Beaver v. Delta Air Lines, Inc., 43 F. Supp. 2d 685 (N.D. Tex. 1999)

U.S. District Court for the Northern District of Texas - 43 F. Supp. 2d 685 (N.D. Tex. 1999)
March 23, 1999

43 F. Supp. 2d 685 (1999)

Patricia BEAVER, Plaintiff,

No. CIV.A.3:97-CV-2673-P.

United States District Court, N.D. Texas, Dallas Division.

March 23, 1999.

*686 Patrick J. Funiciello, Joan M. Durkin, Euless, TX, for Plaintiff.

Andrea L. Bowman, Stephen F. Fink, Bryan P. Neal, Dallas, TX, for Defendant.


SOLIS, District Judge.

Presently before the Court is Defendant's Motion for Summary Judgment, filed on January 6, 1999. Plaintiff filed a Response on January 27, 1999 and Defendant filed a Reply on February 8, 1999. For the reasons set forth below, the Court is of the opinion that Defendant's motion should be GRANTED.


This is an employment discrimination case. Plaintiff Patricia Beaver ("Plaintiff" or "Beaver") alleges that Defendant Delta Air Lines ("Defendant" or "Delta") discriminated against her because of a partial blind spot in her vision. Specifically, Beaver contends that Delta violated the Americans with Disabilities Act ("ADA"), 42 U.S.C. § 12101 et seq., by refusing to accommodate her known disability.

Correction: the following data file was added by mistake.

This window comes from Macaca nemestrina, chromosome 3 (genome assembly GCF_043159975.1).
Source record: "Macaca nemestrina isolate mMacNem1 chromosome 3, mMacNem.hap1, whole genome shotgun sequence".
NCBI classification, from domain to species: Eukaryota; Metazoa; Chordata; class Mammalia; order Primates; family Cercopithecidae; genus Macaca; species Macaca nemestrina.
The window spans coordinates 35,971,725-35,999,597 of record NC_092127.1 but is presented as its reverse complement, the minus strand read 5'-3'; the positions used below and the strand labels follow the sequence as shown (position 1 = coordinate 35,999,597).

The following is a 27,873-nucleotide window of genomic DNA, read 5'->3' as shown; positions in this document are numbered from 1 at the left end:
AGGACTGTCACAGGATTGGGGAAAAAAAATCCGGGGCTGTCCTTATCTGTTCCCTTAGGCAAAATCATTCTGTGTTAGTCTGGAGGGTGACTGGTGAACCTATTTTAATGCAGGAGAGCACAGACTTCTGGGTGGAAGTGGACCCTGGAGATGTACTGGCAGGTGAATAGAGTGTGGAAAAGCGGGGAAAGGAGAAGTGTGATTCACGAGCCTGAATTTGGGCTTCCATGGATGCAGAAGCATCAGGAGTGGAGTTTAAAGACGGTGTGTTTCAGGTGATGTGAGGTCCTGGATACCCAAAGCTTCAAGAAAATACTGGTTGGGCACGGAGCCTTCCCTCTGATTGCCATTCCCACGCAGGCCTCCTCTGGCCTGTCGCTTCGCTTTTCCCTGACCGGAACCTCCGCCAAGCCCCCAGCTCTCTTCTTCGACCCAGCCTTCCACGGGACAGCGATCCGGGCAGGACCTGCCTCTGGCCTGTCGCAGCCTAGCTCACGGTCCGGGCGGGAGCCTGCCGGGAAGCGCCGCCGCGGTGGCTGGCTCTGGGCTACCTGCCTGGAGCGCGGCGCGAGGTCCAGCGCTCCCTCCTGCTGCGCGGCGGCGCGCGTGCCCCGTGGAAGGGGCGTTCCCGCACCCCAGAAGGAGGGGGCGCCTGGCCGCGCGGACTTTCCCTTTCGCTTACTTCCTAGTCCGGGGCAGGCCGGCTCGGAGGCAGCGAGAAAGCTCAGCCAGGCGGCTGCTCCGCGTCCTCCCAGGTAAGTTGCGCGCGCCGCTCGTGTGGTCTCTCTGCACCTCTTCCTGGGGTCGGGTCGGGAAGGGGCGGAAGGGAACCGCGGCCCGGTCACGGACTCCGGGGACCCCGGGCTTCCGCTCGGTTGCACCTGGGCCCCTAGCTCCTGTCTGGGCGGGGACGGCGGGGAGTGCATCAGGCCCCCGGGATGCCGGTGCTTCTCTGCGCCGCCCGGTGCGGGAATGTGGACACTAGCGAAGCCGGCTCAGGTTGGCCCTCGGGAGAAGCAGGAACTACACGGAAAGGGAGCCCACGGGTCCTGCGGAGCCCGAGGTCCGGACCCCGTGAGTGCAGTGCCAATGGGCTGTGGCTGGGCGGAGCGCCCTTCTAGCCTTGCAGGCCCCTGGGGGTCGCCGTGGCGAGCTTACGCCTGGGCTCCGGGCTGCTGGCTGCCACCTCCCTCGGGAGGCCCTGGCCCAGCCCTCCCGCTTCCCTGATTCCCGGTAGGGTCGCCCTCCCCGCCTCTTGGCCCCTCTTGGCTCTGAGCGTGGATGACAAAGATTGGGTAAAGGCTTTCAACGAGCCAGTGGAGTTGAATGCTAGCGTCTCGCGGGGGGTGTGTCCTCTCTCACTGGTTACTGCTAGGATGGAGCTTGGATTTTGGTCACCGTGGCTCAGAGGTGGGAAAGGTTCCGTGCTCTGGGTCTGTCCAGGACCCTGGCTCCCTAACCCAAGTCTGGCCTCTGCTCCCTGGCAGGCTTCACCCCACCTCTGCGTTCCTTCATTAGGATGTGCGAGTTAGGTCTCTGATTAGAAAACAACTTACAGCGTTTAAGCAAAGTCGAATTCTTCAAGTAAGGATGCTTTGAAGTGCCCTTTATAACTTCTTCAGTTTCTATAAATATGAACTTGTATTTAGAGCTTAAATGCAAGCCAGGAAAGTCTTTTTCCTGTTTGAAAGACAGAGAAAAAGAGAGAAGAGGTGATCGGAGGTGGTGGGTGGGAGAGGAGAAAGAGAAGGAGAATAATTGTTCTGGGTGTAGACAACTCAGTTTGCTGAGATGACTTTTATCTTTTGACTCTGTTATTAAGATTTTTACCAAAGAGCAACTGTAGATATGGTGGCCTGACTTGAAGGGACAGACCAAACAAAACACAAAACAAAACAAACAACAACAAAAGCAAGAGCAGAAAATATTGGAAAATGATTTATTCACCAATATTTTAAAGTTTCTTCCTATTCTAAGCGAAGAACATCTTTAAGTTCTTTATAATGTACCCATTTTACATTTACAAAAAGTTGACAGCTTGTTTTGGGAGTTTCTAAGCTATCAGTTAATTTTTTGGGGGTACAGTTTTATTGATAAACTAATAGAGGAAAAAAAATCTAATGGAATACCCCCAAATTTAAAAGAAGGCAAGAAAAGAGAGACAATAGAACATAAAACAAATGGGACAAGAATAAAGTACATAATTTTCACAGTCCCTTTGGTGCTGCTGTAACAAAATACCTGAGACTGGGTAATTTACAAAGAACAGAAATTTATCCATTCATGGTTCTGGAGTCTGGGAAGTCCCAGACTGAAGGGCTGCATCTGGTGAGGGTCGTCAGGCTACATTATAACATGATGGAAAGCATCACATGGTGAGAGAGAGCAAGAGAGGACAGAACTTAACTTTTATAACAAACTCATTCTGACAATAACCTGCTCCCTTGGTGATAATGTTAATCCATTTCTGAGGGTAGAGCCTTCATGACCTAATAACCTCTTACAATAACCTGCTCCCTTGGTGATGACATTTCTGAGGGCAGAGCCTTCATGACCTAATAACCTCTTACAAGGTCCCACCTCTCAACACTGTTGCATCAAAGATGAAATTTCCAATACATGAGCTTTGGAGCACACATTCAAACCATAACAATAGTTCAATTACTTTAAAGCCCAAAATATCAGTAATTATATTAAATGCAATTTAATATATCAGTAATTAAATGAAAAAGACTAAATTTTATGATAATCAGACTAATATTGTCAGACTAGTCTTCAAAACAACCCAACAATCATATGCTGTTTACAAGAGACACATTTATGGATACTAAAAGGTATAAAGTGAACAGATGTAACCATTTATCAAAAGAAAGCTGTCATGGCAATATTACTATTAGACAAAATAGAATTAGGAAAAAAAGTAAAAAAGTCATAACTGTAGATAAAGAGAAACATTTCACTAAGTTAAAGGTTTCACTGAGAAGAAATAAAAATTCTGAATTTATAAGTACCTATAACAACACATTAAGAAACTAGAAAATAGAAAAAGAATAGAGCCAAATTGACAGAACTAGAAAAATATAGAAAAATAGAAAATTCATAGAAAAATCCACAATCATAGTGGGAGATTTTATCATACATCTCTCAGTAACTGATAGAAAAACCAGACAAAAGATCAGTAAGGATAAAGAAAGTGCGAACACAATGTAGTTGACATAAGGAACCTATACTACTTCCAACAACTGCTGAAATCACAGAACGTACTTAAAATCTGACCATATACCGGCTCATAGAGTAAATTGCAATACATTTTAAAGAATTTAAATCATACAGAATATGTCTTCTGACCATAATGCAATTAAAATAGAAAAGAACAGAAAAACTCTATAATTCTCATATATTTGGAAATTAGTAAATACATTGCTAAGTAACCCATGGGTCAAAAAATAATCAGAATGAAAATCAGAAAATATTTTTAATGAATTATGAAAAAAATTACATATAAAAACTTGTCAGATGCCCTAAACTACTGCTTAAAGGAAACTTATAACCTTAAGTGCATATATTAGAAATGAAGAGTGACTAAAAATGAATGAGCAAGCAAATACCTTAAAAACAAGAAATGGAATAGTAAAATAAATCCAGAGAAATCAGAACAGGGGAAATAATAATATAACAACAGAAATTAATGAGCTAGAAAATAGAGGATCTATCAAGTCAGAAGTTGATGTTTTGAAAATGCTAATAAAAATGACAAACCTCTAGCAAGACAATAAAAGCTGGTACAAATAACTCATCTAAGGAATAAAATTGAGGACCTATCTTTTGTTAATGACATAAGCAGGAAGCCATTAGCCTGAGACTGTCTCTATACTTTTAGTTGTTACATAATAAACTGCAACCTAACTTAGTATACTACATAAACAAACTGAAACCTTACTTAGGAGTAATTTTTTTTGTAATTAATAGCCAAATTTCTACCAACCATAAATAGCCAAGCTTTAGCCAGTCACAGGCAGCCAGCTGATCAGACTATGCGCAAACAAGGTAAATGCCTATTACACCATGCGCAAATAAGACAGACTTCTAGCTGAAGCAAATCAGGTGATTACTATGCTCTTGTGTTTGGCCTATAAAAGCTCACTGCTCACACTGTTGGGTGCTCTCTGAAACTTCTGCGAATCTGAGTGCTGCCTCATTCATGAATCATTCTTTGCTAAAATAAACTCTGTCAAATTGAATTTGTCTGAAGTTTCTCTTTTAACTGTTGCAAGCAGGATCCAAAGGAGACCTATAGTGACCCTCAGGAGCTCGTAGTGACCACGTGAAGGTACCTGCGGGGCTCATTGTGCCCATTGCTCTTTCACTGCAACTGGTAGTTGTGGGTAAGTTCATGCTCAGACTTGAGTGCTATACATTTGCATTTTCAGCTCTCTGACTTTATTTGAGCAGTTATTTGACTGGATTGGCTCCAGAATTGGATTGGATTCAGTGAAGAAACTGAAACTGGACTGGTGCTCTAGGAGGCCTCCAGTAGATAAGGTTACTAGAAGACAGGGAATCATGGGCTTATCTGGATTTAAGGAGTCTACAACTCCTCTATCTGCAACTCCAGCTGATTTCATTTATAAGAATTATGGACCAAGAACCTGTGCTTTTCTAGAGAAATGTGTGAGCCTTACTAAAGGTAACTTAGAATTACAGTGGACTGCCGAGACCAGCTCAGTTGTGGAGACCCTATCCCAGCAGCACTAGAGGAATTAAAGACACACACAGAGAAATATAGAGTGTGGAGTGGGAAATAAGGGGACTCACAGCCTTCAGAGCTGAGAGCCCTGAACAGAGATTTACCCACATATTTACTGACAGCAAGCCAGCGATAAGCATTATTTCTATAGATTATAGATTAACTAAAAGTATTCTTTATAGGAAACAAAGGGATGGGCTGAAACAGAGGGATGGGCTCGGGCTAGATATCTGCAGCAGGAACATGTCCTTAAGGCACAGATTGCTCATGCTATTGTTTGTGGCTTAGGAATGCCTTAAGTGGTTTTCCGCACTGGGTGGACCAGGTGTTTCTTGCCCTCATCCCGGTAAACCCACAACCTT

Beaver became employed by Delta in Dallas, Texas as a Reservations Sales Agent[1] ("RSA") in October 1987 and remained in that capacity until mid 1995 when she was transferred to the position of a senior clerk. Pl.'s Resp. at 1. Beaver contends that this transfer was an unreasonable accommodation and thus a violation of her rights under the ADA.

According to Delta, from the time Beaver became a Delta employee, she was repeatedly counseled about her poor productivity, lack of sales effort, and poor attendance.[2] Def.'s Mot. at 4. On May 17, 1992, Beaver suffered a severe closed head injury. As a result of this injury, and the complications arising from it, Beaver was hospitalized for nearly two full months. In total, Beaver took eight months leave from work. During this interim, Delta paid Beaver a combination of sick leave and disability leave benefits. Beaver suffered permanent, partial vision loss in both eyes. Pl.'s Resp. at 1.